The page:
As the court case moves forward, many of the Tribal groups and non-profit conservation organizations involved in the suit, and in the fight to block the Trump Administration from weakening or eliminating other key environmental protections, have joined together to do their own lobbying, urging companies involved in mining or other extractive activities and the banks that fund them, not to conduct or finance any new or expanded commercial activity on any public lands and waters that were formerly or are currently protected.

“President Trump’s Department of Interior has been a catastrophe for our iconic American wildlife since day one,” wrote Marty Irby, Executive Director of Animal Wellness Action, announcing the newly formed coalition.

“Pillaging our nation’s public lands to line the pockets of oil barons and ranchers beholden to industrial agriculture will have disastrous consequences for generations to come,”stated Davis Filfred, Chair of the Utah Diné Bikéyah Board. “As Indigenous People of America, we are stewards of ancestral landscapes like Bears Ears and other cultural landscapes currently under threat from corporate hands. We ask the broader American public to stand with us to protect public lands—which starts with the recognition that Indigenous Peoples have always protected and will continue to protect their homelands.”

 

Suzanne Guldimann
Suzanne Guldimann

Suzanne Guldimann is an author, artist, and musician who lives in Malibu and loves the Santa Monica Mountains. She has worked as a journalist reporting on local news and issues for more than a decade, and is the author of nine books of music for the harp. Suzanne's newest book, "Life in Malibu", explores local history and nature. She can be reached at suzanne@messengermountainnews.com

2 Comments
  1. Grand Staircase Escalante was created by President Clinton, not President Obama. Clinton designated it in September 1996. Also, Grand Staircase was found to be valid at 1.9 million acres by the courts in 2004. thus the legality of that monument is settled. Once the courts rule a monument is valid, only Congress can then shrink or undo it. the president can expand monuments, per a pair of 1970s Supreme Court decisions, but shrinking monuments is reserved for Congress alone.

    Presidents, prior to the 1970s, could shrink monuments, using implied powers identified by the Supreme Court in a 1915 case called Midwest Oil, which became the so-called ‘Midwest Oil doctrine’. Presidents would shrink monuments, here and there, for about 50 years after the Supreme court decision, although Taft had shrunk a couple monuments prior to that decision. Monument reductions were usually small, ranging from hundreds of acres to a couple thousand acres. The only very large reduction occurred in 1915, when President Wilson cut the 640000 acre Mount Olympus National Monument in Washington nearly in half, slicing about 300000 acres off. Wilson however made sure that the Roosevelt elk and its habitat – which the monument was created to protect,-was not affected by the change, and there was no court challenge to test the legality of his move. Congress added the land back in in 1938 when it upgraded Mount Olympus to a national park.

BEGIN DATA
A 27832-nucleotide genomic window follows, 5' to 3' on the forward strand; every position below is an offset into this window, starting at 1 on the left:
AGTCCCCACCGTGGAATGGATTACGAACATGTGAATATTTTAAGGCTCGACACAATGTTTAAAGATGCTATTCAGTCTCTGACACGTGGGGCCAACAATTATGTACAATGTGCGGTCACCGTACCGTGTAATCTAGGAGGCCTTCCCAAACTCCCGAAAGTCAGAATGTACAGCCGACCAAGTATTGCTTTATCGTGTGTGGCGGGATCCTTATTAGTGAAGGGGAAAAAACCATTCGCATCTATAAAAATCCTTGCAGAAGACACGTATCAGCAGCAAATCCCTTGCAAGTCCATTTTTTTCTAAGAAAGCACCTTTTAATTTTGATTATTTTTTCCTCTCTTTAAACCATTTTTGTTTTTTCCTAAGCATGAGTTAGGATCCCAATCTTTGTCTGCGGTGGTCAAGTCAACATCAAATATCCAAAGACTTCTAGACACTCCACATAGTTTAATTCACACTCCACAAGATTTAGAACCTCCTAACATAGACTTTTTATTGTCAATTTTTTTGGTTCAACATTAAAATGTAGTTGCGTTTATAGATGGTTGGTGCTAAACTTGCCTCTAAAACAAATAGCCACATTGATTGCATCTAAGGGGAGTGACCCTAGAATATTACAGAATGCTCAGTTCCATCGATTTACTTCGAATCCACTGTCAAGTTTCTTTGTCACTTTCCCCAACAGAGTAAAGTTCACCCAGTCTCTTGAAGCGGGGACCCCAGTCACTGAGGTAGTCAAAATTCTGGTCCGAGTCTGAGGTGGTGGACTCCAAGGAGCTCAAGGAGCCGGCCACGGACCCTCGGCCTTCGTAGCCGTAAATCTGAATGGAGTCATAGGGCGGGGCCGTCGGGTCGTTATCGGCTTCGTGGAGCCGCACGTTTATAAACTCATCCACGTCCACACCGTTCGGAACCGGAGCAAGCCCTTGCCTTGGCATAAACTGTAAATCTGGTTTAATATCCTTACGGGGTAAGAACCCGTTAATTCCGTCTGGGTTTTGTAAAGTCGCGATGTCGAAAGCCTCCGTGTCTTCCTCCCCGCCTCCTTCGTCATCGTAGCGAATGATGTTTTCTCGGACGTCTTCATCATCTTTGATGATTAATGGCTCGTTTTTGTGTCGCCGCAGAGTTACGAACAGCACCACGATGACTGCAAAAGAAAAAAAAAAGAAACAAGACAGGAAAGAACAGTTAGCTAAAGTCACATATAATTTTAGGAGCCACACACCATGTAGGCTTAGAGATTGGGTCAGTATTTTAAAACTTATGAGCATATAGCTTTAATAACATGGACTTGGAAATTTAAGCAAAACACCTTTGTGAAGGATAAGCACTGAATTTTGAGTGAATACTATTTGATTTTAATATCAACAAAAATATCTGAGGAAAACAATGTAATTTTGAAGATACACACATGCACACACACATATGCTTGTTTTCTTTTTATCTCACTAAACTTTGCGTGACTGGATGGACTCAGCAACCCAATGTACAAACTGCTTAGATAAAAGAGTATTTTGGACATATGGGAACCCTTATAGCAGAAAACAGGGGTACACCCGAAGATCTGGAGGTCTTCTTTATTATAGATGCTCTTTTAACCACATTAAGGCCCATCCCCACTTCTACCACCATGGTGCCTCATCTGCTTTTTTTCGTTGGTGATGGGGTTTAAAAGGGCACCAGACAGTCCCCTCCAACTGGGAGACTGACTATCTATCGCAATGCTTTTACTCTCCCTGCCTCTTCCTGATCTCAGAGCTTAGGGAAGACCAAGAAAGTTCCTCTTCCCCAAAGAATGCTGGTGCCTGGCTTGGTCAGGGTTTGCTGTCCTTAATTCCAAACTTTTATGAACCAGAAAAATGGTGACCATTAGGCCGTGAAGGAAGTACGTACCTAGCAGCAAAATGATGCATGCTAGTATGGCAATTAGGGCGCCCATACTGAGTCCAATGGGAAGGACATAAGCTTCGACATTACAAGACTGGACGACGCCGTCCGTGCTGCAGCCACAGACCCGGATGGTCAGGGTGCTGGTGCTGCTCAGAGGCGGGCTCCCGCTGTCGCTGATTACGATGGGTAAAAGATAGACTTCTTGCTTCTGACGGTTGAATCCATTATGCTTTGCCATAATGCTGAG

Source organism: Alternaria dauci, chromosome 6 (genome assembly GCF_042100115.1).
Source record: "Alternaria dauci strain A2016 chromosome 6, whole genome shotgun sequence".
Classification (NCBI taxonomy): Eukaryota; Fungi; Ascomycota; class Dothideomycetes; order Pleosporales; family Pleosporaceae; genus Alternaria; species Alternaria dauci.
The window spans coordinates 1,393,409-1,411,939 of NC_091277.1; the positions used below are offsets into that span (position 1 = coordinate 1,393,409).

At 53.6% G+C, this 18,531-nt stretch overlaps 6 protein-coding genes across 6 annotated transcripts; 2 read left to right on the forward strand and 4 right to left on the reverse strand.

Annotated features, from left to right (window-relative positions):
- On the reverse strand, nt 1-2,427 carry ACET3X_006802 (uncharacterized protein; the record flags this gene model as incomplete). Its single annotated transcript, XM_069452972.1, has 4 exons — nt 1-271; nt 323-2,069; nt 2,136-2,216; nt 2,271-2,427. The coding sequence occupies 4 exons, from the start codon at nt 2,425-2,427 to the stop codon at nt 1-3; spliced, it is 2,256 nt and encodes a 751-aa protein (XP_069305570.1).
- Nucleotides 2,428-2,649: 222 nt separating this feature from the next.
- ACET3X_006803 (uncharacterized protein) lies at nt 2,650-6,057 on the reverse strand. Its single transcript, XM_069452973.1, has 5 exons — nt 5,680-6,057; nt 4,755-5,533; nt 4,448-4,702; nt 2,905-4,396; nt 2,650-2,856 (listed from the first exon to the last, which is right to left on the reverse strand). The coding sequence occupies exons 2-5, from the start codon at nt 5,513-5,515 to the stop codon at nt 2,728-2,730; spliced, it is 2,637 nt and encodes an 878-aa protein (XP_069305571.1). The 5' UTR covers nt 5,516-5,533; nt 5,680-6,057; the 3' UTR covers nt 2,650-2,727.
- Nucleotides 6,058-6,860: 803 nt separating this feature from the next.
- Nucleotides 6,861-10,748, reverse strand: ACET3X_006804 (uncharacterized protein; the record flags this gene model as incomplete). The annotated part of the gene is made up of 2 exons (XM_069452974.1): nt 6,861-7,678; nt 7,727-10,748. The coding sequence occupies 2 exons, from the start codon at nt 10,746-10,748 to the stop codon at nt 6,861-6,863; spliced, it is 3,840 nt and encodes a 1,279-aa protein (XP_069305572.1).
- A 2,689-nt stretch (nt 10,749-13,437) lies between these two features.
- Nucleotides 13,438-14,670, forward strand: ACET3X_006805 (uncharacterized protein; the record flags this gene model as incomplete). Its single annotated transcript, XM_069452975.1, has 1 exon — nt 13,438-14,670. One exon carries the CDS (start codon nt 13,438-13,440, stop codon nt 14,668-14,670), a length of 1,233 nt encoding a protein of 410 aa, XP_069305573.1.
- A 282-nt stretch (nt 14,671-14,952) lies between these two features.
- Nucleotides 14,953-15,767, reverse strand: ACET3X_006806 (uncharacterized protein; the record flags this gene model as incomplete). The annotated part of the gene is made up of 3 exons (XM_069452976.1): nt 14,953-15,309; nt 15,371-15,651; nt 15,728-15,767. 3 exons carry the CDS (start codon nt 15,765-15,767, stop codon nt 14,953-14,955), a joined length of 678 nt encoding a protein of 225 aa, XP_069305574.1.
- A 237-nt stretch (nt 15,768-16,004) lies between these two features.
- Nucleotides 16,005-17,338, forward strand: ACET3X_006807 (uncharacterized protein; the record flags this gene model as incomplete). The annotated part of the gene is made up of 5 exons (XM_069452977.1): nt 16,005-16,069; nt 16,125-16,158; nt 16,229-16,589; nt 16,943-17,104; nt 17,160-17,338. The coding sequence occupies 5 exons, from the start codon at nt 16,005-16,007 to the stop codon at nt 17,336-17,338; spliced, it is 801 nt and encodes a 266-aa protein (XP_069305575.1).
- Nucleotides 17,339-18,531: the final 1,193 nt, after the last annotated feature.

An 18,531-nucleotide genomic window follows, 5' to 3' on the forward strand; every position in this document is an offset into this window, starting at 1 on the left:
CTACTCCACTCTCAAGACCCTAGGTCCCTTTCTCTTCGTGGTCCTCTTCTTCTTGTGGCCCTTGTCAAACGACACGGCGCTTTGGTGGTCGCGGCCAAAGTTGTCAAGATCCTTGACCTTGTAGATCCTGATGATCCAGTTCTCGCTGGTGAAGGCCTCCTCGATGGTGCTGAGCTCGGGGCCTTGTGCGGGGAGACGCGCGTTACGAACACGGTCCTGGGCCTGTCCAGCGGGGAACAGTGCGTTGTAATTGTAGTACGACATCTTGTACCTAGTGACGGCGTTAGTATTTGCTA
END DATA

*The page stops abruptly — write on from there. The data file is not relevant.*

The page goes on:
The last president to shrink a monument under Midwest Oil was Kennedy, when he trimmed off nearly 4000 acres off of Bandelier National Monument in New Mexico in 1963. In 1976, Congress passed the Federal Land Policy and Management Act, which repealed scores of old conservation laws, with the notable exception of the Antiquities Act. In the law Congress repealed the Midwest Oil decision, eliminating the presidents implied powers to shrink monuments. Congress also barred the Interior Secretary from making any changes to national monuments, in other words the Interior Secretary cannot recommend that a monument be shrunk.

    Thus then -Secretary Zinke’s recommendation to change Grand Staircase and Bears Ears, and several other monuments, were illegal, as was President Trump’s acting on them. What one president creates, another president may not uncreate, or significantly reduce. Trump cutting 1.15 million acres out of Bears Ears, basically undoes the monument in everything but name. Any changes to monuments, must protect the objects and sites the monument was created to protect, but the sheer size of the reductions make that impossible.

    Further, unlike Wilson, no care was taken that the changes did not impact the ruins and artifacts and habitat , and the current management plans are geared towards allowing oil and gas and other extractive uses, which monuments preclude. The management plans are basically an attempt to allow oil and gas drilling before the courts act. However, since the initial action is illegal, any subsequent action, such as management plans, or leases, are null and void. any mining and gas exploration will be voided by the court overturning the reductions, and the companies will be out whatever money they spent on those leases.

    the courts holding that Bears Ears is valid at 1.35 million acres and Grand Staircase at 1.9 million acres , will block future presidents from doing this in the future, and make clear that only Congress can shrink monuments. Presidents can expand monuments, but that is the only modification power left to the president after FLPMA.